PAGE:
The High Court has held that a supplier under a contract was not able to claim for loss of profit that arose when the other party failed entirely to perform its obligations under the contract.

What happened?

In Motortrak Ltd v FCA Australia Pty Ltd, Motortrak and FCAA entered into a contract under which Motortrak would supply web-based marketing services to FCAA.The contract contained an exclusion clause stating:

"[N]either party shall be liable  to the other for: (i) any indirect or consequential loss or damage at all; or (ii) any loss of business, capital, profit, anticipated saving, reputation or goodwill, arising out of or in connection with the Agreement or its subject matter.

In due course, FCAA came to believe that Motortrak had paid bribes to a company owned by FCAA’s former managing director (MD) to ensure that FCAA entered into the contract with Motortrak.

Eventually, FCAA treated itself as entitled to rescind the contract due to its former MD’s breach of duty. It told Motortrak to cease providing services and it stopped paying Motortrak’s invoices.

In the event, the court said FCAA was not entitled to rescind the contract, because it had continued to observe the contract after suspecting the bribes had been paid and so had “affirmed it”. As a result, when it stopped paying the invoices, FCAA committed a repudiatory breach of contract.

In response to this repudiatory breach, Motortrak terminated the contract and claimed (among other things) for damages for loss of profits. FCAA said it was not liable for loss of profit, citing the exclusion clause above.

Motortrak argued that the clause should apply only where loss of profits arises “in connection with the performance of the contract”, and not where FCAA simply refused outright to perform the contract. It said that, otherwise, the exclusion clause would deprive FCAA’s obligations of all contractual force.

What did the court say?

In short, the court agreed with FCAA.

Under English law, if an exclusion clause is unclear or ambiguous, the court must interpret it against the person trying to rely on it (in this case, FCAA). This is known as the “contra proferentemrule”. However, this case highlights two important limits to that principle:

  • If the clause is mutual and works both ways, the rule does not apply. In this case, the exclusion clause was reciprocal, so the court could not interpret it against FCAA.
  • The rule applies only if the exclusion clause is ambiguous. In this case, the court said the wording of the clause was clear, even if its effect would be to deprive Motortrak of any real remedy.

To support Motortrak’s claim, the court would have had to read language into the contract that was not necessary to make it work; essentially, to imply terms into the contract. It was not prepared to do this.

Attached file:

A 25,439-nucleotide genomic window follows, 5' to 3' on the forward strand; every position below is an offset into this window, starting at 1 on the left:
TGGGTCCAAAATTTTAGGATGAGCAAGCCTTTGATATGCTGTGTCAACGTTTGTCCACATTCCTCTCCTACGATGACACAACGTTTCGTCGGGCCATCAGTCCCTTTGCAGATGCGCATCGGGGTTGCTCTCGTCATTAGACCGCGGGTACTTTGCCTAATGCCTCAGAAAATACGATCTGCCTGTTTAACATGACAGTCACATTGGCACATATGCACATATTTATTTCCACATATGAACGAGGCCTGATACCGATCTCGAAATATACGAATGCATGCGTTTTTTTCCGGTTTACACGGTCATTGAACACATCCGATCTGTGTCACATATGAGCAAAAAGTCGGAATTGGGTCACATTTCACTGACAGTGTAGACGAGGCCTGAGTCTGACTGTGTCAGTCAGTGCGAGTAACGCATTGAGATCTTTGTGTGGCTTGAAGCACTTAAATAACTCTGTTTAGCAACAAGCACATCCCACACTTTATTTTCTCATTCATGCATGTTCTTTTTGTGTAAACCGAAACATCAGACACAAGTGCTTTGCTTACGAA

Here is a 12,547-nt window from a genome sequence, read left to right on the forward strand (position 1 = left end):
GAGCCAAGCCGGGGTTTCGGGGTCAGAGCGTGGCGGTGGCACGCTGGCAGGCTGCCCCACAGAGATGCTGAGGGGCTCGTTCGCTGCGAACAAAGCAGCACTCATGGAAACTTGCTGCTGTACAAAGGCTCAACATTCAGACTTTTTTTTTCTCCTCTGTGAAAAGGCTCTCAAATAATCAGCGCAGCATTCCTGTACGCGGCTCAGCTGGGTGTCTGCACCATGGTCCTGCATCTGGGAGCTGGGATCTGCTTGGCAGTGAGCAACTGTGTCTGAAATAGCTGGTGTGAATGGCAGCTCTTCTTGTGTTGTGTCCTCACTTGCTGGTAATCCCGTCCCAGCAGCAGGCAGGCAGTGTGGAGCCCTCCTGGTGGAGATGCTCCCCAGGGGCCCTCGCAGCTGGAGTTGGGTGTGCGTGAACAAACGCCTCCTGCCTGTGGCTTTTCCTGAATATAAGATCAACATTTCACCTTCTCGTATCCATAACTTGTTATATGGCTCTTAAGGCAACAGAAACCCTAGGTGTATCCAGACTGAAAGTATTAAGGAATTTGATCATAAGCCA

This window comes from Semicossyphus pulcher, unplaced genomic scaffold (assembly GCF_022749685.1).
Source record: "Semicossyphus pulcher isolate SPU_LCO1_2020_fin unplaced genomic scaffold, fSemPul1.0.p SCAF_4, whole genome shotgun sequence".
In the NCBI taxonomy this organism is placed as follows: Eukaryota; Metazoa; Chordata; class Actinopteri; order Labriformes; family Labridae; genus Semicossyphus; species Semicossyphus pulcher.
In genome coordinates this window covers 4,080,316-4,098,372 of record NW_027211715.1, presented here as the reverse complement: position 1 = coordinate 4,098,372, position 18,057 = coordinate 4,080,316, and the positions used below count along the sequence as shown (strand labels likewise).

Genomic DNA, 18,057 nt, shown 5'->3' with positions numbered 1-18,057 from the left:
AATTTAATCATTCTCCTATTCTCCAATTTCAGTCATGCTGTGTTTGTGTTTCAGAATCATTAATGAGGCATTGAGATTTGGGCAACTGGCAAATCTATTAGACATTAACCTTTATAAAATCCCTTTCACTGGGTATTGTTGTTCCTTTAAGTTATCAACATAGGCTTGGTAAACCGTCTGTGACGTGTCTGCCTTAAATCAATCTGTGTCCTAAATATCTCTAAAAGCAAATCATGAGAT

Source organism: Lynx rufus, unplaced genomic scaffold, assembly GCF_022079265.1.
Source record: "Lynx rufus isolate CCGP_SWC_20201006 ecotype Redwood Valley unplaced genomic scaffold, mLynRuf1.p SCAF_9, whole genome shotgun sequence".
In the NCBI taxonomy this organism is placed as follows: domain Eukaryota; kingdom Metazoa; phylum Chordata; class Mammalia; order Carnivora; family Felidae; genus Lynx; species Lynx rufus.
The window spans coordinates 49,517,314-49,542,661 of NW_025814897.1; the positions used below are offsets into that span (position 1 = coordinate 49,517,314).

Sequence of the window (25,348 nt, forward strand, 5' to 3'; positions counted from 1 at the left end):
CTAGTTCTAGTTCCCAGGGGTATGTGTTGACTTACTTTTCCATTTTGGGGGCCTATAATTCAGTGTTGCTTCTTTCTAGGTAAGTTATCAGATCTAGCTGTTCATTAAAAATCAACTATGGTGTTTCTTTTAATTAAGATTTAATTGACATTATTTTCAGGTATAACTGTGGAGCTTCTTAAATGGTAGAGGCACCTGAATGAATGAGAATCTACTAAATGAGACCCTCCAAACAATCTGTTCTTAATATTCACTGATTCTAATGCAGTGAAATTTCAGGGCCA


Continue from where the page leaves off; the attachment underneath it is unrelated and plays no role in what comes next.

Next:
As a result, Motortrak had no claim against FCAA.

Practical implications

There are numerous cases that show how fragile exclusion clauses in contracts can be if not worded properly. This case is remarkable because it shows how a clearly and possibly inappropriately drafted exclusion clause can, conversely, lead to a contract party having effectively no remedy at all.

This judgment is a stark reminder of how critical it is to draft an exclusion clause carefully in the context of the contract in question. It is worth bearing the following in mind when drafting:

  • Make the exclusion as clear as possible. Any uncertainty could result in the court implying terms the parties did not anticipate or in the clause being interpreted against the party relying on it.
  • What kinds of breach should the exclusion clause cover? Consider whether the exclusion should not apply to a total failure to perform (as happened in this case).
  • Make it clear whether the exclusion clause covers non-contractual claims. These might include tortious claims (such as negligence or misrepresentation) or claims for breach of duty. The contract will need to make it abundantly clear exactly what liabilities are being excluded.
  • In most business-to-business (B2B) contracts, an exclusion clause will be governed by the Unfair Contract Terms Act 1977. Depending on what the clause is trying to exclude, either it will be void completely, or it will be enforceable only if it is reasonable.
  • For this reason, try to structure exclusion clauses using sub-paragraphs, or separate different exclusions out entirely. That way, if a court decides that part of the clause is enforceable but another part is not, it can “sever” (or delete) the offensive part and leave the rest intact.
  • Do not confuse loss of profit and indirect loss (or consequential loss). A loss of profit can be indirect, but often it will be direct. Simply excluding indirect loss will not necessarily exclude all loss of profit. The exclusion clause above shows how to separate the two concepts elegantly.